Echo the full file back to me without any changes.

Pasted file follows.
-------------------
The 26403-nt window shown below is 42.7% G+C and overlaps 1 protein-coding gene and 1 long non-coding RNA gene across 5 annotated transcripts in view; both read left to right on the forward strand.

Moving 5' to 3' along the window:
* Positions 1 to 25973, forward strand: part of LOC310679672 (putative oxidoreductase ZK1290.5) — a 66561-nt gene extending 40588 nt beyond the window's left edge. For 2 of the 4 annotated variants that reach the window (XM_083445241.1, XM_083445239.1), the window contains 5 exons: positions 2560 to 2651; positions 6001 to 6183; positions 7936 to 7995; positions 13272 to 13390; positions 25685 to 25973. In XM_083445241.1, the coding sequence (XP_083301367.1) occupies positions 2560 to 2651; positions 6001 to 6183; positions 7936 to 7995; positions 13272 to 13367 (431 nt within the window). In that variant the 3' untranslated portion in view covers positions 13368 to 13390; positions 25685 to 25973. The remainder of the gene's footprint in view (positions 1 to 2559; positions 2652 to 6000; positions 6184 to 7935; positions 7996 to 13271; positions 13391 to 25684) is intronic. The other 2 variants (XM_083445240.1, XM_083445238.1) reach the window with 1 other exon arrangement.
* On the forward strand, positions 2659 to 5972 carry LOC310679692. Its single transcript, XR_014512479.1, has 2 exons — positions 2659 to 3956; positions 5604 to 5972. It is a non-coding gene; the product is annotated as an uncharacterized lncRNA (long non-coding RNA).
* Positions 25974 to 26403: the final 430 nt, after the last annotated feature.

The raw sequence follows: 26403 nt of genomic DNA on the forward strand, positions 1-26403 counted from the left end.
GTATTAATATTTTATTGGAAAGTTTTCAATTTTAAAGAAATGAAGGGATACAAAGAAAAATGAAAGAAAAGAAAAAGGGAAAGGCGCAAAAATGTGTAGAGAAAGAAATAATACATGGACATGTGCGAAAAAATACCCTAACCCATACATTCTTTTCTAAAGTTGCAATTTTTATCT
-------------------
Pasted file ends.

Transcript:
The 26403-nt window shown below is 42.7% G+C and overlaps 1 protein-coding gene and 1 long non-coding RNA gene across 5 annotated transcripts in view; both read left to right on the forward strand.

Moving 5' to 3' along the window:
* Positions 1 to 25973, forward strand: part of LOC310679672 (putative oxidoreductase ZK1290.5) — a 66561-nt gene extending 40588 nt beyond the window's left edge. For 2 of the 4 annotated variants that reach the window (XM_083445241.1, XM_083445239.1), the window contains 5 exons: positions 2560 to 2651; positions 6001 to 6183; positions 7936 to 7995; positions 13272 to 13390; positions 25685 to 25973. In XM_083445241.1, the coding sequence (XP_083301367.1) occupies positions 2560 to 2651; positions 6001 to 6183; positions 7936 to 7995; positions 13272 to 13367 (431 nt within the window). In that variant the 3' untranslated portion in view covers positions 13368 to 13390; positions 25685 to 25973. The remainder of the gene's footprint in view (positions 1 to 2559; positions 2652 to 6000; positions 6184 to 7935; positions 7996 to 13271; positions 13391 to 25684) is intronic. The other 2 variants (XM_083445240.1, XM_083445238.1) reach the window with 1 other exon arrangement.
* On the forward strand, positions 2659 to 5972 carry LOC310679692. Its single transcript, XR_014512479.1, has 2 exons — positions 2659 to 3956; positions 5604 to 5972. It is a non-coding gene; the product is annotated as an uncharacterized lncRNA (long non-coding RNA).
* Positions 25974 to 26403: the final 430 nt, after the last annotated feature.

The raw sequence follows: 26403 nt of genomic DNA on the forward strand, positions 1-26403 counted from the left end.
GTATTAATATTTTATTGGAAAGTTTTCAATTTTAAAGAAATGAAGGGATACAAAGAAAAATGAAAGAAAAGAAAAAGGGAAAGGCGCAAAAATGTGTAGAGAAAGAAATAATACATGGACATGTGCGAAAAAATACCCTAACCCATACATTCTTTTCTAAAGTTGCAATTTTTATCT